I Need My Pain!
There’s nothing like seeing an old friend come up with something awesome. That’s just what I got to do last night, blessedly; at Dixon Place, the experimental performance space on New York’s Lower East Side, I caught a reading of Krista Knight’s new play, Phantom Band. Krista is an amazing young playwright who is now finishing an MFA at UC San Diego, where she occasionally hangs out with my grandfather. Phantom Band is the story of a group of high-school students who dream of creating Santa Cruz, California’s only marching band—and who have to face their deepest pain in the process.
Krista’s going to hate me for this, but the whole second half of the play I couldn’t stop thinking about Star Trek V: The Final Frontier. I did consult our mutual friend Lily, my rare equal in knowledge of Star Trek and also in attendance, and she concurred that I wasn’t totally off-base. The whole intersection is no mere matter of trekkie trivia; it goes straight to the center of the intersection of freedom and suffering and faith and all that.
The relevant character in Phantom Band is Camille, the mysterious blonde from England, with the Queen’s accent, who takes people to the forest and plays them her beautiful siren song while they shout out all the things they don’t want to hear, Primal Scream-style: the junk their parents and the mean football players are always saying to make them feel crappy. Afterward, they feel much better, but they’re also zombie-like; they don’t really hear much of anything and just keep saying, “What?” They’re free. Or are they?
Star Trek V is widely considered the worst of the original-cast Star Trek movies, not least because it was directed by William Shatner himself. Over the years, though, as I’ve dutifully watched it many, many times, I’ve come to like it more and more. Maybe that’s because it’s the “religion” one; the climax of the movie is going to the center of the galaxy to visit “God.” Or maybe because it includes the singing of my favorite song, “Row, Row, Row Your Boat” while Kirk, Spock, and McCoy are eating bourbon and beans over a campfire in Yellowstone.
But none of that’s important here, really. The relevant character in Star Trek V is Sybok, Spock’s long-lost brother. Rather than being a typical emotion-repressing Vulcan, Sybok left his homeworld, embraced his emotions, and became a cult leader. The way he gets cultists is much what Camille does in the woods: he makes people face their pain. Once they do, with his special formula, they become brainwashed and follow his orders. Here’s Sybok showing off his trick on Dr. McCoy:
This is, of course, a familiar feature of religious experience. Buddhism begins with the recognition of suffering in the world and shows it to be illusion. Christianity begins with the repentance of sin and ends with an executed savior. Scientology starts by telling you you’re stressed and ends with—TBA. Psychoanalysis begins on the couch and never ends. Simply confronting these pains at least somewhat more directly than we do in normal, repressive life is so shocking and cleansing that it can change the course of a person’s life for good. It can deliver pure, unshakeable beliefs about how the world works. The price of deliverance is conviction. It’s a simple, but really quite weird fact about human nature, and both Star Trek V and Phantom Band remind us of this.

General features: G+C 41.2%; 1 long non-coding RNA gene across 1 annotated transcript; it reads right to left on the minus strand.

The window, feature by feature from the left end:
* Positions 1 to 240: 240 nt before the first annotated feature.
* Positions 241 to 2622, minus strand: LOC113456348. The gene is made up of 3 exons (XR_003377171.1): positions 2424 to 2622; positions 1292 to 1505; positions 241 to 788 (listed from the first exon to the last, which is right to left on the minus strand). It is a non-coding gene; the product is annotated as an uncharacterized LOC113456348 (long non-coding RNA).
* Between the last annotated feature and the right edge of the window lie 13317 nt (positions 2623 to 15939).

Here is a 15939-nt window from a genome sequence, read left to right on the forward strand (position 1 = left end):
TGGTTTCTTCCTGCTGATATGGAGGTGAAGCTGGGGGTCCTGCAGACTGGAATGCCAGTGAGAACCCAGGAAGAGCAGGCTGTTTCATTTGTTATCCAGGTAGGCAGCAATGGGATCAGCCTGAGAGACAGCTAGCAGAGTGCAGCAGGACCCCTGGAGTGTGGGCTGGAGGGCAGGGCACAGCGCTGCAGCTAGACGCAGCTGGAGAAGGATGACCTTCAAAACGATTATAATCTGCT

Is facing your pain and getting it zapped away really such a great thing? I suppose it might be. But with Sybok’s zombies in Star Trek V we’re meant to see something familiar—in the kind of heavy-handed allegory so typical of the franchise, only sharpened by Shatner’s signature lack of subtlety. Maybe you’re meant to see the born-again relative who has figured everything out and wants you to figure it out exactly the same way. Or the suicide cults that folks were all so afraid their kids would join in the ’70s. Or maybe it’s something in yourself, I don’t know. But you know what I mean.
At the end of Phantom Band, the kids realize that they’d rather face the hard stuff in real life than keep being zombies. So they zap out of the trance by shouting to themselves all the painful stuff they’d been la-la-ing out with Camille’s angelic music.
In another striking parallel, that’s almost exactly what Captain Kirk lands on in Star Trek V, with the line from the movie that fans end up quoting to each other probably more than any other: “I need my pain!” It comes a bit later in the same scene we saw earlier.
Dammit, Bones, you’re a doctor. You know that pain and guilt can’t be taken away with a magic wand. They’re the things we carry with us, the things that make us who we are. [If] we lose them we lose ourselves. I don’t want my pain taken away, I need my pain!
That’s good stuff, isn’t it? Those lines have nourished me a lot over the years. There’s a freedom of its own sort in giving up the hope of pain disappearing like zap. It’s inescapably us. And maybe your pain can drive you, too, to being a daring, reckless, but always successful and heroic starship captain like Captain Shatn—I mean Kirk.
Nathan Schneider is an editor of Killing the Buddha and writes about religion, reason, and violence for a variety of publications. He is also a founding editor of Waging Nonviolence. His first two books, published by University of California Press in 2013, are God in Proof: The Story of a Search from the Ancients to the Internet and Thank You, Anarchy: Notes from the Occupy Apocalypse. Visit his website at The Row Boat.